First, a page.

There are many definitions of Quality of Life. Here's a good one:
"Quality of Life (QoL) is the perceived quality of and individual's daily life, an assessment of their well-being or lack of thereof. This includes not only physical but also emotional, social, and environmental aspects of life. In healthcare, health-related QoL (HRQoL) is an assessments of how the individual's well-being may be affected by disease, disability, conditions, or disorders."
We believe a Senior's Quality of Life is no different from younger people's Quality of Life in the sense that it is multi-faceted and must include different aspects beyond physical and mental well-being.
Nevertheless, Senior people's reality is generally very different from younger adults' because of the higher prevalence of disabling conditions and diseases that make them frailer and more dependant : they need help from their families and Care Professionals like yourself.
At SeniorGrowth, our geriatricians have built our own Senior-focused Quality of Life assessment tool building on years of Geriatric research. We have inspired ourselves on existing QoL Surveys (see a list here, List of Surveys) but adapted them to the realities of Senior Caregiving.
Check this article about our Assessments and errors with Quality of Life evaluations (How good are SeniorGrowth QoL Assessments?).
Progressive practical Care
We believe that, although Seniors are the end of their lives, they can aspire to achieve the best Quality of Life they possibly can and we, as care providers, have the responsibility to support them in improving their QoL.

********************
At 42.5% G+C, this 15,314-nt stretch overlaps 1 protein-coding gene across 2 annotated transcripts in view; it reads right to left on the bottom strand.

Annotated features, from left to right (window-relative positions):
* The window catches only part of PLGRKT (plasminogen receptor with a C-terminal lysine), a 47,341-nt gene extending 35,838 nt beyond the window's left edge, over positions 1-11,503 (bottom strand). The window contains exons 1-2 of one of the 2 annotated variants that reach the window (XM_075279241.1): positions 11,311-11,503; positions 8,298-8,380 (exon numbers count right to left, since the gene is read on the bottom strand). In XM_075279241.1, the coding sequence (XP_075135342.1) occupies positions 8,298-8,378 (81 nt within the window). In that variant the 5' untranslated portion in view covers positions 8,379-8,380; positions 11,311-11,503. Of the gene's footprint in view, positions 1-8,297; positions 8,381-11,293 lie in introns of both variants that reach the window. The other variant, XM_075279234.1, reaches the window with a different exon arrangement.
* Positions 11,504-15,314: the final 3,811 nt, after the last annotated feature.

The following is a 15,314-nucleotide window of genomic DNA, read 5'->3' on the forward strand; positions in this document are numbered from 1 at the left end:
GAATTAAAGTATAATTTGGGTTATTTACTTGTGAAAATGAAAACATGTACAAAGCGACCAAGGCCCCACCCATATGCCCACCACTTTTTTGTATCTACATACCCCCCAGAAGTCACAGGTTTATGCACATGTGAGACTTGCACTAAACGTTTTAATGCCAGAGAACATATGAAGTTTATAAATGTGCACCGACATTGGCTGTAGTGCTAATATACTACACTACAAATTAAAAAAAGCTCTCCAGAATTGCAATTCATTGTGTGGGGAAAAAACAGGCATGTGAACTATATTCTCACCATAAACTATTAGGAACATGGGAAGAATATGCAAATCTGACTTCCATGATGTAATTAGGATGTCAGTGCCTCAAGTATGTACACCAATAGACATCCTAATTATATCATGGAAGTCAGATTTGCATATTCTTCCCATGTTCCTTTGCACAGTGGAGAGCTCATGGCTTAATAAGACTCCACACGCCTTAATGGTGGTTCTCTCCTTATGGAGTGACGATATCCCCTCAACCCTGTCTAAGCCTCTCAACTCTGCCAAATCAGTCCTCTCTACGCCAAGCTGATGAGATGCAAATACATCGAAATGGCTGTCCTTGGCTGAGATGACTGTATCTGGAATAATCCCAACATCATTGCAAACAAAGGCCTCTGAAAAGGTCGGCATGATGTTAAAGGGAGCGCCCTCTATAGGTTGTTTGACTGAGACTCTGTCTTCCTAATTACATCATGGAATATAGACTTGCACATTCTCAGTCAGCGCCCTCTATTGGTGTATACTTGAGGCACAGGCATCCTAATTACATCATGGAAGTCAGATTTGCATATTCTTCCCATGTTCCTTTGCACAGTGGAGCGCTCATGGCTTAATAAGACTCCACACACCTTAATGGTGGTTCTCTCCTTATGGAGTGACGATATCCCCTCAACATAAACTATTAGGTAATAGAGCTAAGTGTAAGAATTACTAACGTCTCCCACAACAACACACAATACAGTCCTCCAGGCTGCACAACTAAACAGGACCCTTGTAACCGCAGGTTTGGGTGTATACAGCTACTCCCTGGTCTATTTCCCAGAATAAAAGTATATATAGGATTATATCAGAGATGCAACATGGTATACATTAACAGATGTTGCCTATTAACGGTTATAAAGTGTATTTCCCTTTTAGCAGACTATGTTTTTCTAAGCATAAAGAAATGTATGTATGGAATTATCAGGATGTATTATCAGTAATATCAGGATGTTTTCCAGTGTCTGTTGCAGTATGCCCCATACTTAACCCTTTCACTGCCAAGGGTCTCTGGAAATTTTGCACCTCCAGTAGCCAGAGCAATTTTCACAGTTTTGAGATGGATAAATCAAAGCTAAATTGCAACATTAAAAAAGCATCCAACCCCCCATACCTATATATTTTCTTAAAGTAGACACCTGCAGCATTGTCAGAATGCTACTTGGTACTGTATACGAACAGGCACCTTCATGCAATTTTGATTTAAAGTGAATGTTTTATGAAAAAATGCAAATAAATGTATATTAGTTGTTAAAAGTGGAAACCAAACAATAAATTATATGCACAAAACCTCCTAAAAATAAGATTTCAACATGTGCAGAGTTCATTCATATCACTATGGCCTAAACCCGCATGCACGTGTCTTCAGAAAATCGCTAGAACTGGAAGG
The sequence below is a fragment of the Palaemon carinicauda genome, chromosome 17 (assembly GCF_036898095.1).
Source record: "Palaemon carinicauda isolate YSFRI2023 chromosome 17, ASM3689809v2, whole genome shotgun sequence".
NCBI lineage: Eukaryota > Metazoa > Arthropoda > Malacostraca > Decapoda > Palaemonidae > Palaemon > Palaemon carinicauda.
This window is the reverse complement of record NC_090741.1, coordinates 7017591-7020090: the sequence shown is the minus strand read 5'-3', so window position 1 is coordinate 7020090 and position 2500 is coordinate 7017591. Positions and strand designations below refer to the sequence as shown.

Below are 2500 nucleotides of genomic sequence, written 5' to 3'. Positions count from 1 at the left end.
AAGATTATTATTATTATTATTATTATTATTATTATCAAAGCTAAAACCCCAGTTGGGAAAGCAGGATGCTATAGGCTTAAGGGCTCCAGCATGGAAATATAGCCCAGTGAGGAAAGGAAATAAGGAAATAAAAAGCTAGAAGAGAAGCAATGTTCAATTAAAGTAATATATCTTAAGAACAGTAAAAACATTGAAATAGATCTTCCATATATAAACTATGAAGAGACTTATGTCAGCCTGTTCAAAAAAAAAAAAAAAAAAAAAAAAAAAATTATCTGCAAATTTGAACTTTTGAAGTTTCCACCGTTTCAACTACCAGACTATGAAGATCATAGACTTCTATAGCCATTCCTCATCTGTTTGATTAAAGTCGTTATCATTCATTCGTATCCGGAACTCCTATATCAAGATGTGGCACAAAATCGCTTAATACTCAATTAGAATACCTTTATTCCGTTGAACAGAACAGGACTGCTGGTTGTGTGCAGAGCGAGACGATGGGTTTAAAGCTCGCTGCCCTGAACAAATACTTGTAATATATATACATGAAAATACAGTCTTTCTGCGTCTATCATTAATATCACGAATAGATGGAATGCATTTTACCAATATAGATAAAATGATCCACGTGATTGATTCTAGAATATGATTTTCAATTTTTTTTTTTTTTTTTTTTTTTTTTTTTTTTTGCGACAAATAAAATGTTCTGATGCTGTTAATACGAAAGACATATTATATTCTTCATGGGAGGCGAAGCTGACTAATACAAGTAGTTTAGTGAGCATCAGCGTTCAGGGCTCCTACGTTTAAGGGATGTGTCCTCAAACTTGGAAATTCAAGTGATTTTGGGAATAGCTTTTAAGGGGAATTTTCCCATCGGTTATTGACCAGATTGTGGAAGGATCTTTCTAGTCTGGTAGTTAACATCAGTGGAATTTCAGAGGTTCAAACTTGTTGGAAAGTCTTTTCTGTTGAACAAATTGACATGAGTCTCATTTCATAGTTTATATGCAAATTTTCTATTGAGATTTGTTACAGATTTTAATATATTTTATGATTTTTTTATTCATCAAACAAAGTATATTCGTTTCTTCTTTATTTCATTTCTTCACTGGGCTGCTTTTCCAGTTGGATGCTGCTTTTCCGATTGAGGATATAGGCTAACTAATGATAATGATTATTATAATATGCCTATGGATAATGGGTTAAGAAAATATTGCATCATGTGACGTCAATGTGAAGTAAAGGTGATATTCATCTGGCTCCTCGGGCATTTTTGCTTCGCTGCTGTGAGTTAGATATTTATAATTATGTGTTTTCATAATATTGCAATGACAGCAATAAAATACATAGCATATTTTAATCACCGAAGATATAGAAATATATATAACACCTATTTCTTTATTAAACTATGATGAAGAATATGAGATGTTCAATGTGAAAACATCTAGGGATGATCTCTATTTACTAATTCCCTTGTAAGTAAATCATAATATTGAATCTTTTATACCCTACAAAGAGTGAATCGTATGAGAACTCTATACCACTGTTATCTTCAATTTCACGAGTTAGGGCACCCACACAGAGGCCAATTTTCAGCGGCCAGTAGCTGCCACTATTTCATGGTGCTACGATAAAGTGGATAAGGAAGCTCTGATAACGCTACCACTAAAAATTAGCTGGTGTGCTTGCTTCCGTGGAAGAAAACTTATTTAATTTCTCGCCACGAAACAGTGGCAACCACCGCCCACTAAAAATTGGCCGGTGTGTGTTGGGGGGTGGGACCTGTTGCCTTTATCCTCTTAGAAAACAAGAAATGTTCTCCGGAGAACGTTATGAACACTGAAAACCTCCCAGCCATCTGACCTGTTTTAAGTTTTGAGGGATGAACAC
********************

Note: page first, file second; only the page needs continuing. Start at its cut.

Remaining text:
We have built our tool to be easy-to-use and practical: our goal is that Care Providers use the results of SeniorGrowth to act or convince families to act towards improving Quality of Life of Seniors. For that, we have divided our Assessment and results in 6 categories: Physical Health, Mental Wellbeing, Family & Friends, Eating & Nutrition, Home & Environment, and Activity & Purpose.
The reason we have used those categories is because we wanted to make the Assessments actionable:
- Physical Health and Mental Wellbeing are Final Categories, their values are the results of physical and mental conditions as well as the effects of the Instrumental Categories. They are generally the main elements in most Senior Care assessments. Classical caregiving focuses on responding to needs identified in the Physical Health and Mental Wellbeing categories.
- Family & Friends, Eating & Nutrition, Home & Environment, and Activity & Purpose are Instrumental Categories and they describe lifestyle and environment: by acting on them, you can dramatically improve Quality of Life and have a positive impact on Physical Health and Mental Wellbeing.
Progressive Caregiving covers the Physical and Mental Categories, but also aims at acting on Lifestyle and Environment to improve Quality of Life.